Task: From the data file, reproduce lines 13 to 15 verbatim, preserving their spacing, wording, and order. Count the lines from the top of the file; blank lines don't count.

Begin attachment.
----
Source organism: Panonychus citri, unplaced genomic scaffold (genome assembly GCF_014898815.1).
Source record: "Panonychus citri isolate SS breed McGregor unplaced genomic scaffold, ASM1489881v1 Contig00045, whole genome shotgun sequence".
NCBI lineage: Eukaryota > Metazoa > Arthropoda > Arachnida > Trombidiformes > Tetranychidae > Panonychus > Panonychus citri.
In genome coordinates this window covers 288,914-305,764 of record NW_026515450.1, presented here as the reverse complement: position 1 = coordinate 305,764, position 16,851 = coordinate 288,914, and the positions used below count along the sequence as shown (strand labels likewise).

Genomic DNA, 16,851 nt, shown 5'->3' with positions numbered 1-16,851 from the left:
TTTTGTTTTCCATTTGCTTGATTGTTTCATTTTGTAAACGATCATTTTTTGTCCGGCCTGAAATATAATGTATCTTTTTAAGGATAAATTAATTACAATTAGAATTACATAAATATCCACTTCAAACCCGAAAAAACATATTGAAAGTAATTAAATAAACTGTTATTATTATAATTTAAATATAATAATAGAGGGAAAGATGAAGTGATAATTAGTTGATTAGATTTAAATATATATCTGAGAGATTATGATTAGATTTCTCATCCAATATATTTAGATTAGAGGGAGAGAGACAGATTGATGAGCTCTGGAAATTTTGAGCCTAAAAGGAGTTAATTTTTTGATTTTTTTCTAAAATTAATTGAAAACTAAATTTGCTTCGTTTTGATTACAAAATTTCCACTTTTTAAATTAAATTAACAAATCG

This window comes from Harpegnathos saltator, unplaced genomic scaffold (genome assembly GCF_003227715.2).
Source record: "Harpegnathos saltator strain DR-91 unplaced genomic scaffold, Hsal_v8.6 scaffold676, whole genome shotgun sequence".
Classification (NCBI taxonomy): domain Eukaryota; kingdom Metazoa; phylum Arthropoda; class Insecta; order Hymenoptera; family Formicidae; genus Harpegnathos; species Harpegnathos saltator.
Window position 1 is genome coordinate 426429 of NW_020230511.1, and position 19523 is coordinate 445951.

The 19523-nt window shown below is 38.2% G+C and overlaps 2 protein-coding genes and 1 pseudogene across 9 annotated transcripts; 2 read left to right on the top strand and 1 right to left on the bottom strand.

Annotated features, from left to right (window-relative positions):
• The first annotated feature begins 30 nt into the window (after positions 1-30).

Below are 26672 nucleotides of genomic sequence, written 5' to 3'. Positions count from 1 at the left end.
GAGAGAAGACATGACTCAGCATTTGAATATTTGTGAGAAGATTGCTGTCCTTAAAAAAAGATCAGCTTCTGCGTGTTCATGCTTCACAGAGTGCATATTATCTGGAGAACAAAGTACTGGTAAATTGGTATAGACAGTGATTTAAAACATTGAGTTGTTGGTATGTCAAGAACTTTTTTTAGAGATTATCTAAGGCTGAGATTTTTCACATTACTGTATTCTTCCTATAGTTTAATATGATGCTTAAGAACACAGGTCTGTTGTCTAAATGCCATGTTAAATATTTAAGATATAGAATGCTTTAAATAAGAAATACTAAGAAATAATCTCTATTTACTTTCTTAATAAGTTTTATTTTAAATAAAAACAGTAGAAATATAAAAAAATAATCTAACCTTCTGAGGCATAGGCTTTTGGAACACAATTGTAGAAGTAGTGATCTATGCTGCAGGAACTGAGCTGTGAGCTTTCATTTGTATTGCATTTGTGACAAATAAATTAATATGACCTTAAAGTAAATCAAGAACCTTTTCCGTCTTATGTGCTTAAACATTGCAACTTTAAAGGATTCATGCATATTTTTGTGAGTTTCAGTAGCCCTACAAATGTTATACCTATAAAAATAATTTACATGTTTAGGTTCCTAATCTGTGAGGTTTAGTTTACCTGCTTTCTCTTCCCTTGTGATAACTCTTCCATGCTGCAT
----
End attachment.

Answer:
• The first annotated feature begins 30 nt into the window (after positions 1-30).

Below are 26672 nucleotides of genomic sequence, written 5' to 3'. Positions count from 1 at the left end.
GAGAGAAGACATGACTCAGCATTTGAATATTTGTGAGAAGATTGCTGTCCTTAAAAAAAGATCAGCTTCTGCGTGTTCATGCTTCACAGAGTGCATATTATCTGGAGAACAAAGTACTGGTAAATTGGTATAGACAGTGATTTAAAACATTGAGTTGTTGGTATGTCAAGAACTTTTTTTAGAGATTATCTAAGGCTGAGATTTTTCACATTACTGTATTCTTCCTATAGTTTAATATGATGCTTAAGAACACAGGTCTGTTGTCTAAATGCCATGTTAAATATTTAAGATATAGAATGCTTTAAATAAGAAATACTAAGAAATAATCTCTATTTACTTTCTTAATAAGTTTTATTTTAAATAAAAACAGTAGAAATATAAAAAAATAATCTAACCTTCTGAGGCATAGGCTTTTGGAACACAATTGTAGAAGTAGTGATCTATGCTGCAGGAACTGAGCTGTGAGCTTTCATTTGTATTGCATTTGTGACAAATAAATTAATATGACCTTAAAGTAAATCAAGAACCTTTTCCGTCTTATGTGCTTAAACATTGCAACTTTAAAGGATTCATGCATATTTTTGTGAGTTTCAGTAGCCCTACAAATGTTATACCTATAAAAATAATTTACATGTTTAGGTTCCTAATCTGTGAGGTTTAGTTTACCTGCTTTCTCTTCCCTTGTGATAACTCTTCCATGCTGCAT